ILL NANA has been fusing modern dance, postmodern dance and classical ballet with a fashionable gender-funk flair for years, and now the dance establishment is starting to take notice.
“We use dance as a platform to change the world, by sharing our stories and experiences,” says company member Sze-Yang Ade-Lam. “By doing this, we are representing people — people of colour, gender-variant people, queer people, people with different body types — that are usually either poorly portrayed, as a stereotype, or not portrayed at all in mainstream media.”
ILL NANA began at the School of Toronto Dance Theatre in 2007. Cofounders (and now husbands) Jelani Ade-Lam and Sze-Yang Ade-Lam entered a student choreography competition with best friend Rénald Jean-Pierre. Their performance — in drag — was met with rave reviews by students and teachers alike.
The three men formed the original incarnation of the group. In 2009, they added a female member, Kristina Udegbunam. Udegbunam had studied with the others at the School of Toronto Dance Theatre and had not gone unnoticed.
“I am all woman, and I bring forth the magnified version of the innate strength found in every woman.”
Udegbunam says she adds the female yin energy the group was previously missing.
The company’s name was inspired by rapper Foxy Brown’s tune “Ill Nana” — meaning illest female, or a woman of absolute power. They’ve since added the tag DiverseCity Dance Company (DCDC) to pay homage to queer identity, while also giving respect to Toronto.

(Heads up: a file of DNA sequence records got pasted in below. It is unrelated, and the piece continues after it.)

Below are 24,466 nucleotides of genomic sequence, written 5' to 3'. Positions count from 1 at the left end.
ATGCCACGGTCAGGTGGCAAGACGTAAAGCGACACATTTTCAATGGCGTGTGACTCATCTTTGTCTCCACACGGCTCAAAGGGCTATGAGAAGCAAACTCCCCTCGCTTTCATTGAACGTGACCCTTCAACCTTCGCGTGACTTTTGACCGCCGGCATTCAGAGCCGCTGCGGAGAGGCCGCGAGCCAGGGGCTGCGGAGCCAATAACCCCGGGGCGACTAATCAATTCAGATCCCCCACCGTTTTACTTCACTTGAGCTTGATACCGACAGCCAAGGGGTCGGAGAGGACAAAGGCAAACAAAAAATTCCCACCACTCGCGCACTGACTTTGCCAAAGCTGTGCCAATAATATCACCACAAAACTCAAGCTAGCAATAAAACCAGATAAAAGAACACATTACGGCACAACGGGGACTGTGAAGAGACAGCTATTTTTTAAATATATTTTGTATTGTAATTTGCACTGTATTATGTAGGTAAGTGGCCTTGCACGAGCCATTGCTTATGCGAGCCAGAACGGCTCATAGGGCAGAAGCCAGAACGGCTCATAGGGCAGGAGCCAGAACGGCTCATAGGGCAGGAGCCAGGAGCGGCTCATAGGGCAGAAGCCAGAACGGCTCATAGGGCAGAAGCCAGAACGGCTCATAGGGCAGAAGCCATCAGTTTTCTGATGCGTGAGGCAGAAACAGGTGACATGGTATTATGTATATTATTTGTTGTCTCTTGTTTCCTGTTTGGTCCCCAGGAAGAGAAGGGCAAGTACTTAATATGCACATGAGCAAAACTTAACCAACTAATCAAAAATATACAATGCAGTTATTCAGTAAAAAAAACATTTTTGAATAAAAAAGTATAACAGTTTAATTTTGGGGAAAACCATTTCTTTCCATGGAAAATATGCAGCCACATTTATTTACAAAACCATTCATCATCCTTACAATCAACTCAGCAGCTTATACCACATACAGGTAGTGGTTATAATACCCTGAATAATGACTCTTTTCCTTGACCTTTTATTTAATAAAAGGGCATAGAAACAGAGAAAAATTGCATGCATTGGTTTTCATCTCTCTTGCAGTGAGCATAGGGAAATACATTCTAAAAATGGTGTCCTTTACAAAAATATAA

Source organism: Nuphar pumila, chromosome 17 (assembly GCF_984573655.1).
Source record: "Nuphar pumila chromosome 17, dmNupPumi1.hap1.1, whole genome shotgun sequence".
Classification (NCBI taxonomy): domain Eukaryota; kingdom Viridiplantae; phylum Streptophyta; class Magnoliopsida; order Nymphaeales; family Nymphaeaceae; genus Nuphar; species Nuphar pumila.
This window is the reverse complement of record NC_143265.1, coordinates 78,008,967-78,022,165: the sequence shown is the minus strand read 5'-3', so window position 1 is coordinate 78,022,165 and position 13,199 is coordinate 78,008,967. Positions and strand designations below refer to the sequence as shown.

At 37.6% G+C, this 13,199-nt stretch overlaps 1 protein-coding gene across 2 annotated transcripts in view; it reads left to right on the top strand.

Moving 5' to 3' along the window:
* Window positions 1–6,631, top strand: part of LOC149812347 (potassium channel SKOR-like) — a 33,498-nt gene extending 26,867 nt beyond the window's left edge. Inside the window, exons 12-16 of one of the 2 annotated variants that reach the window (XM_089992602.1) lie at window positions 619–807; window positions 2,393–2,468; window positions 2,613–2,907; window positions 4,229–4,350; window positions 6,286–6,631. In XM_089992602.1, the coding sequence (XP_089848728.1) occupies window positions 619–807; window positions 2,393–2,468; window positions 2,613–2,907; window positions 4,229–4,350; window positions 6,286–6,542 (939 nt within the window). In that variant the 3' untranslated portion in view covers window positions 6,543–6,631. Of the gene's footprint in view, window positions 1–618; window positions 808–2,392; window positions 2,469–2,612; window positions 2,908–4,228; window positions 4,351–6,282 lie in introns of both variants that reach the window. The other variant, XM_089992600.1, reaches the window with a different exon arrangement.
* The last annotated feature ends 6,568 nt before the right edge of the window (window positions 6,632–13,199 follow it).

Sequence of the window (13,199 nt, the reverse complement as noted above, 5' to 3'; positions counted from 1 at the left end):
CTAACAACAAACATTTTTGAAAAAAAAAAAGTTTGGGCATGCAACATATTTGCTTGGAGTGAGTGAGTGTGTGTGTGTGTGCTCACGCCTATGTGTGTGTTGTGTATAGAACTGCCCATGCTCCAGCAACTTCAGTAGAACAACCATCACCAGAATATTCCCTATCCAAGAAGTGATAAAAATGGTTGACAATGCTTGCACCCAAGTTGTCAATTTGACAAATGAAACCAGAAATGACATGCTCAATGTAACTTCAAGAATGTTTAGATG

These dancers have something special going on. They have been invited to perform at The Art Gallery of Ontario, LG Fashion Week Party of Style, Inside Out’s 20th Anniversary Gala and at festivals like Pride Toronto and Rhubarb.
ILL NANA/DCDC’s talent caught the attention of one of Toronto’s renowned contemporary dance companies, The Chimera Project. The dancers were quickly tapped for The Chimera Project’s Fresh Blood — a showcase dedicated to pushing emerging Canadian choreographers to the forefront, says Malgorzata Nowacka, artistic director of the project.
“Some of their movement development, specifically in their intricate, high-energy sections, is so unique in the contemporary dance world that even if they were not queer positive, they’d still really stand out.”
Nowacka says there is no other active company in Toronto as flamboyant as ILL NANA/DCDC.
“We thought [Fresh Blood] was a great way to reenter the contemporary dance community,” the group says, noting that they have been performing mainly in clubs for the past couple of years.
Jelani Ade-Lam hopes ILL NANA will operate as a full-time dance company one day. But these self-proclaimed “super queeroes” have ambitions that extend beyond their personal success.
“One day we hope to open a dance school that creates a safe and accessible space for all people, but specifically the [queer] community, to learn and enjoy the beauty of dance,” he says.